Lyme Disease is diagnosed in approximately 300,000 people in the United States according to the Centers for Disease Control and Prevention. LymeDisease.org has published a Lyme Disease symptom checklist that all campers should be familiar with. All leaders and camp counselors should also be diligent with checking for ticks after extended periods of time outdoors and should know what to do if they find a tick to avoid this disease.
Each GIANTmicrobes toy comes with some facts about the microbe in the tag and their website has lots of information about the organism as well. All of these facts will help with teaching your girls about not just how important insect repellent or checking for ticks can be, but with their wide selection you can use these plushy germs to teach them all kinds of lessons!Read More
We don’t have to tell you that the Girl Scout motto is “Be Prepared”. The motto, as explained in the 1947 Girl Scout Handbook, means “A Girl Scout is ready to help out wherever she is needed. Willingness to serve is not enough; you must know how to do the job well, even in an emergency.” One of the things we can often forget in our quest to be prepared are that rips and tears can happen, and sometimes a safety pin is not enough!
Here at Girl Scout Guide we were given a Quick Stitch Sewing Kit complimentary to review. Having a sewing kit on hand is very important in all activities and travel – from troop camping trips to day trips, weekly meetings to awards ceremonies. You never know when a badge might come loose or an inconvenient hole may need a few quick stitches on the trail.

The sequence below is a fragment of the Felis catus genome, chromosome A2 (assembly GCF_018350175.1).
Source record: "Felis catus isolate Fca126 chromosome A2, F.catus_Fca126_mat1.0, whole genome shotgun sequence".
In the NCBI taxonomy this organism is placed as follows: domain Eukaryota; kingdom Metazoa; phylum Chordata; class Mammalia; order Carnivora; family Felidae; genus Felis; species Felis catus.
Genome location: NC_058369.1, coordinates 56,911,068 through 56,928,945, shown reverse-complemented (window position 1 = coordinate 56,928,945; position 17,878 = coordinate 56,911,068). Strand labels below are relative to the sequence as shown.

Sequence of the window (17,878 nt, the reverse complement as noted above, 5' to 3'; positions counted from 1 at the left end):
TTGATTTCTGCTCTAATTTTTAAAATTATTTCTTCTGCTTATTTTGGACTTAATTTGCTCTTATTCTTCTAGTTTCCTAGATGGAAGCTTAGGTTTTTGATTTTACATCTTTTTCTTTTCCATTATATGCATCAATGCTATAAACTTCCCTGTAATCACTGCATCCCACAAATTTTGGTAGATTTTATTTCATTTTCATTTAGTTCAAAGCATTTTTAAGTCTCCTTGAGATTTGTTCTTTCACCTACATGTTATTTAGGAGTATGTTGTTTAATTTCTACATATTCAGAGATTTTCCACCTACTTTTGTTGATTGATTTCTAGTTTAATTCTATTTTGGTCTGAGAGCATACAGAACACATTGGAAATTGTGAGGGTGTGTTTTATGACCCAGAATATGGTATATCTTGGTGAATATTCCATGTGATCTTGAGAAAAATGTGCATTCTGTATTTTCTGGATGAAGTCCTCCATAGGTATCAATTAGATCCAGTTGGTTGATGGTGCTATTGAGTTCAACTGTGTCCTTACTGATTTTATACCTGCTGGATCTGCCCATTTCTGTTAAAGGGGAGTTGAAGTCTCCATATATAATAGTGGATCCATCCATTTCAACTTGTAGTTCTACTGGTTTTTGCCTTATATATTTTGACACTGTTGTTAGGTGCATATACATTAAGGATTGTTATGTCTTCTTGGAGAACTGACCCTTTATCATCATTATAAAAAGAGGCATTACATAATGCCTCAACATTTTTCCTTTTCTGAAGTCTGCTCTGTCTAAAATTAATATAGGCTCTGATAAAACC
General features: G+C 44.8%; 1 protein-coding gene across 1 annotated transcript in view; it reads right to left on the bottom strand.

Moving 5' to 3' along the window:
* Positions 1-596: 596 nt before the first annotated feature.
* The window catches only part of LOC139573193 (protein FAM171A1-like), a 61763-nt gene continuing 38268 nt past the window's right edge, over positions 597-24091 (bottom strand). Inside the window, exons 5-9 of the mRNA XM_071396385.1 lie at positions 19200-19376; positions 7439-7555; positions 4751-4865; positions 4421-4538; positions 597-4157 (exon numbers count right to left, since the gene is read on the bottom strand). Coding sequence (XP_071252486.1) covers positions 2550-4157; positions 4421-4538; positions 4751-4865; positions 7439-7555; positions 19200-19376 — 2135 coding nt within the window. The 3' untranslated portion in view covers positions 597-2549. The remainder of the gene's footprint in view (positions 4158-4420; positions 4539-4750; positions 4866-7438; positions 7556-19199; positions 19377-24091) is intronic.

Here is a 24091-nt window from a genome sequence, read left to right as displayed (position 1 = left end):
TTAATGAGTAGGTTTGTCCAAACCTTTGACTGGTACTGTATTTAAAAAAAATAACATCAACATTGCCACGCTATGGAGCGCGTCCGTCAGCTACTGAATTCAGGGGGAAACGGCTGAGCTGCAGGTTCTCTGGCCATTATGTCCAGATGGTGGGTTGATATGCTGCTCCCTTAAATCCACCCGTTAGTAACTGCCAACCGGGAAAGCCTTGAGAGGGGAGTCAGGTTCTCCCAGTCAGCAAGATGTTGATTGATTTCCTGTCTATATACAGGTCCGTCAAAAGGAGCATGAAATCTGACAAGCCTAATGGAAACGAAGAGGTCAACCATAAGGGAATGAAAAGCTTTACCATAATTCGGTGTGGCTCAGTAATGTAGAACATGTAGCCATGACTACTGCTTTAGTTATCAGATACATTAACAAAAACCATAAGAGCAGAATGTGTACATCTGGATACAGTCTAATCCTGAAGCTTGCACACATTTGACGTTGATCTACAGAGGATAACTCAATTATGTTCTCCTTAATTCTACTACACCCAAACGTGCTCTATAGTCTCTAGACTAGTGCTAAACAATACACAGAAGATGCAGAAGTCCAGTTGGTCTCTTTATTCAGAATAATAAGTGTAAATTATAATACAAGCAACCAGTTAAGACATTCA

The Quick Stitch Sewing Kit is compact for sure – measuring at 4.5 x 0.8 x 4.8 inches it weighs just 3.7 ounces according to my package scale. It’s easily slim enough to fit unobtrusively in any duffle bag, backpack, or suitcase. It contains 24 stainless steel needles in 8 sizes contained in a plastic case, 12 spools of thread in assorted colors, stainless steel scissors, a seem ripper with plastic cover, 2 aluminum needle threaders, a tape measure, 2 straight pins, 3 white opalescent buttons, a safety pin, and a thimble. It retails on Amazon for $11.95.
The kit we received was actually missing it’s thimble, which isn’t a big deal to us because none of us use one, but it might be a big deal to you if yours comes up missing.
For all that’s contained within this kit, it’s remarkably lightweight. It doesn’t add any bulk to a day pack or even a larger purse, though it might be somewhat cumbersome for a fanny pack or smaller purse if you travel light on troop outings. It is relatively thin, so it can easily tuck into some pockets out of the way within those larger bags.
A distinct downside is that there’s only one lonely safety pin. Being the all-stars of any travel emergency, safety pins are invaluable when on the go, so we recommend tossing a few extra into your kit before heading out. While small, there’s still plenty of room within the zippered walls of this kit to hold some extras.
The stainless steel scissors are a HUGE bonus and very easily justify the price. Yes, you can get less expensive travel sewing kits, but those flimsy scissors won’t work if some serious repairs are needed while out with your troop on a hike, day trip, or other situation where you may not have a real pair of scissors around otherwise. The seem ripper is also handy to clean up a mending job and not necessarily have to do more serious repairs once you get back home. It’ll be like it never happened!